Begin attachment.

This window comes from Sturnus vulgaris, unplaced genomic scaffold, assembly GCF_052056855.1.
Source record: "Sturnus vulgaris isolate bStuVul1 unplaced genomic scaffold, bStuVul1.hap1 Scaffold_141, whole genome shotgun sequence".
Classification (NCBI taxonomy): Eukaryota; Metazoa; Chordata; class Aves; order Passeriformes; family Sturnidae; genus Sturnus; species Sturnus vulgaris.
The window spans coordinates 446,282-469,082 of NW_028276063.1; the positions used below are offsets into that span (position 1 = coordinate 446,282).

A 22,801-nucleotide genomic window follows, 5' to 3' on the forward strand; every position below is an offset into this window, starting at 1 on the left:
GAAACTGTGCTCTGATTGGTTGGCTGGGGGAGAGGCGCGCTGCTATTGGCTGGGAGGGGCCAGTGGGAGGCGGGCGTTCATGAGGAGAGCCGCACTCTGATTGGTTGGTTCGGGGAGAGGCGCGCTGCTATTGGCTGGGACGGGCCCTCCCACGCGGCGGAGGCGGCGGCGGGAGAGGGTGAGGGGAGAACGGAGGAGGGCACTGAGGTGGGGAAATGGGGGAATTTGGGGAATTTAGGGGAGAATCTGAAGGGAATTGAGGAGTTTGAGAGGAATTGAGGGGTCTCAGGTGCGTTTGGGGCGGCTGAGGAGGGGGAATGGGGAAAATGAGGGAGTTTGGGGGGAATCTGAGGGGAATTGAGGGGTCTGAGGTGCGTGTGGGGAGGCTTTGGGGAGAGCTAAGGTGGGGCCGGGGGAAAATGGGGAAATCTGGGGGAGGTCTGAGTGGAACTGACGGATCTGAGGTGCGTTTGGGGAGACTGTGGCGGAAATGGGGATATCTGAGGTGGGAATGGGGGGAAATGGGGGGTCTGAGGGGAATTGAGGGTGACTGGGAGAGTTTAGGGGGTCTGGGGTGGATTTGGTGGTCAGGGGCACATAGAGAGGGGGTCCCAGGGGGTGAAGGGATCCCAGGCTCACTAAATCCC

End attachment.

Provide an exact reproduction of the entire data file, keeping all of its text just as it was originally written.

This window comes from Sturnus vulgaris, unplaced genomic scaffold, assembly GCF_052056855.1.
Source record: "Sturnus vulgaris isolate bStuVul1 unplaced genomic scaffold, bStuVul1.hap1 Scaffold_141, whole genome shotgun sequence".
Classification (NCBI taxonomy): Eukaryota; Metazoa; Chordata; class Aves; order Passeriformes; family Sturnidae; genus Sturnus; species Sturnus vulgaris.
The window spans coordinates 446,282-469,082 of NW_028276063.1; the positions used below are offsets into that span (position 1 = coordinate 446,282).

A 22,801-nucleotide genomic window follows, 5' to 3' on the forward strand; every position below is an offset into this window, starting at 1 on the left:
GAAACTGTGCTCTGATTGGTTGGCTGGGGGAGAGGCGCGCTGCTATTGGCTGGGAGGGGCCAGTGGGAGGCGGGCGTTCATGAGGAGAGCCGCACTCTGATTGGTTGGTTCGGGGAGAGGCGCGCTGCTATTGGCTGGGACGGGCCCTCCCACGCGGCGGAGGCGGCGGCGGGAGAGGGTGAGGGGAGAACGGAGGAGGGCACTGAGGTGGGGAAATGGGGGAATTTGGGGAATTTAGGGGAGAATCTGAAGGGAATTGAGGAGTTTGAGAGGAATTGAGGGGTCTCAGGTGCGTTTGGGGCGGCTGAGGAGGGGGAATGGGGAAAATGAGGGAGTTTGGGGGGAATCTGAGGGGAATTGAGGGGTCTGAGGTGCGTGTGGGGAGGCTTTGGGGAGAGCTAAGGTGGGGCCGGGGGAAAATGGGGAAATCTGGGGGAGGTCTGAGTGGAACTGACGGATCTGAGGTGCGTTTGGGGAGACTGTGGCGGAAATGGGGATATCTGAGGTGGGAATGGGGGGAAATGGGGGGTCTGAGGGGAATTGAGGGTGACTGGGAGAGTTTAGGGGGTCTGGGGTGGATTTGGTGGTCAGGGGCACATAGAGAGGGGGTCCCAGGGGGTGAAGGGATCCCAGGCTCACTAAATCCC